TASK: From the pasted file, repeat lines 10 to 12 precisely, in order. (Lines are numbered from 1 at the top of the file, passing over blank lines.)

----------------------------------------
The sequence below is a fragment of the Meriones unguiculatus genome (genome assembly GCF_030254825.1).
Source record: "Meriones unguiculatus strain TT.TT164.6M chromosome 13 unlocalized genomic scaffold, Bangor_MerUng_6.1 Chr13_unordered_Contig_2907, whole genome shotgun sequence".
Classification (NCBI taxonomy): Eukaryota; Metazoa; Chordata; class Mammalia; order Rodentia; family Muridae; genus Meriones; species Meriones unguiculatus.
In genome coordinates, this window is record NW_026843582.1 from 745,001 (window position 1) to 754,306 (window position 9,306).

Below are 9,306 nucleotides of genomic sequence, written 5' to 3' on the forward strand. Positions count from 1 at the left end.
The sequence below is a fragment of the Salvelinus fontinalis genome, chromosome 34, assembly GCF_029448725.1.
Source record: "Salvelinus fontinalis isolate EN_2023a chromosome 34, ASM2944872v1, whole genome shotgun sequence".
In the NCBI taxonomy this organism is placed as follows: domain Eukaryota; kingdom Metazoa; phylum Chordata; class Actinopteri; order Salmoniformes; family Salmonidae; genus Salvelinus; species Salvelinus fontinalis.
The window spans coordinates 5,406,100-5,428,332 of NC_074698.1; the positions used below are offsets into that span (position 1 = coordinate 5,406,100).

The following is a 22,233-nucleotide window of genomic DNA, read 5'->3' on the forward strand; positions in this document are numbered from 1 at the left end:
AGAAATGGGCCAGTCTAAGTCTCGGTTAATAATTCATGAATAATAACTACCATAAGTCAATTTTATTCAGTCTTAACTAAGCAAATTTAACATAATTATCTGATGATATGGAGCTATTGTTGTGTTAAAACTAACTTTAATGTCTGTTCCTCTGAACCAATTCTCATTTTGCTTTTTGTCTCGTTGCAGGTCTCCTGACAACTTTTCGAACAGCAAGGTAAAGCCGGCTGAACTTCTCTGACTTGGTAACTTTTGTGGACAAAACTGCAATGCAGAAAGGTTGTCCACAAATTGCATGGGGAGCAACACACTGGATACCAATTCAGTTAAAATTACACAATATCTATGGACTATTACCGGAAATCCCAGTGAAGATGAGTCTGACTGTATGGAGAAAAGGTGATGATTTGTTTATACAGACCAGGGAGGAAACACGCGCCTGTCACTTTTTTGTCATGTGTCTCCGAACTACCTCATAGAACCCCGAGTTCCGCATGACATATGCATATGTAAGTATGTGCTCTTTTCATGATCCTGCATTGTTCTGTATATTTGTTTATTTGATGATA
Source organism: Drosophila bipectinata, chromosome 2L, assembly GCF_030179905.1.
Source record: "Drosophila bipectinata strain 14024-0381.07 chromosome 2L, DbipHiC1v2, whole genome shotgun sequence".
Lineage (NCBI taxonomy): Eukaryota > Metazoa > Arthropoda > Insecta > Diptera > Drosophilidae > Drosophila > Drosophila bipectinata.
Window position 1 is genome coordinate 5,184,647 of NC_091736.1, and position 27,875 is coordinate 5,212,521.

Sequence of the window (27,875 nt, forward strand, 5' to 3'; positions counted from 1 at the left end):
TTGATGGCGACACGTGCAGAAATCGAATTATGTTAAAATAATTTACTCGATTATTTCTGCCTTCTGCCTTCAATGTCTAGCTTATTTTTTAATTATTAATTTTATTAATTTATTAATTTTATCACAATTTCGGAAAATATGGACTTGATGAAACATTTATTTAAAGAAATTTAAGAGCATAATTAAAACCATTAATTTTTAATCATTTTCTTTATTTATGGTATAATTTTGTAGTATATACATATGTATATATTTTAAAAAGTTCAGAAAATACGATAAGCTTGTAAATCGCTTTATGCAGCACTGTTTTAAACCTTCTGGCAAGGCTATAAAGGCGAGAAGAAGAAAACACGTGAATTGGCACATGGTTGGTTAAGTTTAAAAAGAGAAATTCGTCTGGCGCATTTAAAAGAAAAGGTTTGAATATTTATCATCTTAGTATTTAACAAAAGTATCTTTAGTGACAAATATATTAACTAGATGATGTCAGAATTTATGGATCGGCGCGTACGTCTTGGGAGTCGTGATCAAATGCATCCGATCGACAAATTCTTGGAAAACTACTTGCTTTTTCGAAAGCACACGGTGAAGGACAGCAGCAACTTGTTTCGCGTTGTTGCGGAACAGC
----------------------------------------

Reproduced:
The following is a 22,233-nucleotide window of genomic DNA, read 5'->3' on the forward strand; positions in this document are numbered from 1 at the left end:
AGAAATGGGCCAGTCTAAGTCTCGGTTAATAATTCATGAATAATAACTACCATAAGTCAATTTTATTCAGTCTTAACTAAGCAAATTTAACATAATTATCTGATGATATGGAGCTATTGTTGTGTTAAAACTAACTTTAATGTCTGTTCCTCTGAACCAATTCTCATTTTGCTTTTTGTCTCGTTGCAGGTCTCCTGACAACTTTTCGAACAGCAAGGTAAAGCCGGCTGAACTTCTCTGACTTGGTAACTTTTGTGGACAAAACTGCAATGCAGAAAGGTTGTCCACAAATTGCATGGGGAGCAACACACTGGATACCAATTCAGTTAAAATTACACAATATCTATGGACTATTACCGGAAATCCCAGTGAAGATGAGTCTGACTGTATGGAGAAAAGGTGATGATTTGTTTATACAGACCAGGGAGGAAACACGCGCCTGTCACTTTTTTGTCATGTGTCTCCGAACTACCTCATAGAACCCCGAGTTCCGCATGACATATGCATATGTAAGTATGTGCTCTTTTCATGATCCTGCATTGTTCTGTATATTTGTTTATTTGATGATA
Source organism: Drosophila bipectinata, chromosome 2L, assembly GCF_030179905.1.